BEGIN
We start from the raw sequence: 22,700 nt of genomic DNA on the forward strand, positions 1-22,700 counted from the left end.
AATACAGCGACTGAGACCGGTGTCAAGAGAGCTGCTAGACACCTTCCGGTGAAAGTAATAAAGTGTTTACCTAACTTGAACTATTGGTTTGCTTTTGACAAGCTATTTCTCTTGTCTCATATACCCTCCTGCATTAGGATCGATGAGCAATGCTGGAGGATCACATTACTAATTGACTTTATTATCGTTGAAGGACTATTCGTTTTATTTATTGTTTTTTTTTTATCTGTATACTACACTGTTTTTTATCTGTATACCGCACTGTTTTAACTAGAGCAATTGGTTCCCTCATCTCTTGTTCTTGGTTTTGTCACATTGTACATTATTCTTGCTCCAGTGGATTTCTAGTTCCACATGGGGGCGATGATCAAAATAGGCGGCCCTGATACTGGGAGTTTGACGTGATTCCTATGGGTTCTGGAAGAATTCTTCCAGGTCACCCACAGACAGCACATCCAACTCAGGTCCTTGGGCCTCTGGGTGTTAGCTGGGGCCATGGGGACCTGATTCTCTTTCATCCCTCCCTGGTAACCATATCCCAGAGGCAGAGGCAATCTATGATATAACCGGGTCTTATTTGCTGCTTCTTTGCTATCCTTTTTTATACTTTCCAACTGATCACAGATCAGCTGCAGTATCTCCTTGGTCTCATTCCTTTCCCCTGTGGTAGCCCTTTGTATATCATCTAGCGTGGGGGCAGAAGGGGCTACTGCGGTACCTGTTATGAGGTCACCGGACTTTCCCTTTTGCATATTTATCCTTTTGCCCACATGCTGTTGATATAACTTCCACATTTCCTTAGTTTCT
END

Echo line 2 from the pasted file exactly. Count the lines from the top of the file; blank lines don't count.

AATACAGCGACTGAGACCGGTGTCAAGAGAGCTGCTAGACACCTTCCGGTGAAAGTAATAAAGTGTTTACCTAACTTGAACTATTGGTTTGCTTTTGACAAGCTATTTCTCTTGTCTCATATACCCTCCTGCATTAGGATCGATGAGCAATGCTGGAGGATCACATTACTAATTGACTTTATTATCGTTGAAGGACTATTCGTTTTATTTATTGTTTTTTTTTTATCTGTATACTACACTGTTTTTTATCTGTATACCGCACTGTTTTAACTAGAGCAATTGGTTCCCTCATCTCTTGTTCTTGGTTTTGTCACATTGTACATTATTCTTGCTCCAGTGGATTTCTAGTTCCACATGGGGGCGATGATCAAAATAGGCGGCCCTGATACTGGGAGTTTGACGTGATTCCTATGGGTTCTGGAAGAATTCTTCCAGGTCACCCACAGACAGCACATCCAACTCAGGTCCTTGGGCCTCTGGGTGTTAGCTGGGGCCATGGGGACCTGATTCTCTTTCATCCCTCCCTGGTAACCATATCCCAGAGGCAGAGGCAATCTATGATATAACCGGGTCTTATTTGCTGCTTCTTTGCTATCCTTTTTTATACTTTCCAACTGATCACAGATCAGCTGCAGTATCTCCTTGGTCTCATTCCTTTCCCCTGTGGTAGCCCTTTGTATATCATCTAGCGTGGGGGCAGAAGGGGCTACTGCGGTACCTGTTATGAGGTCACCGGACTTTCCCTTTTGCATATTTATCCTTTTGCCCACATGCTGTTGATATAACTTCCACATTTCCTTAGTTTCT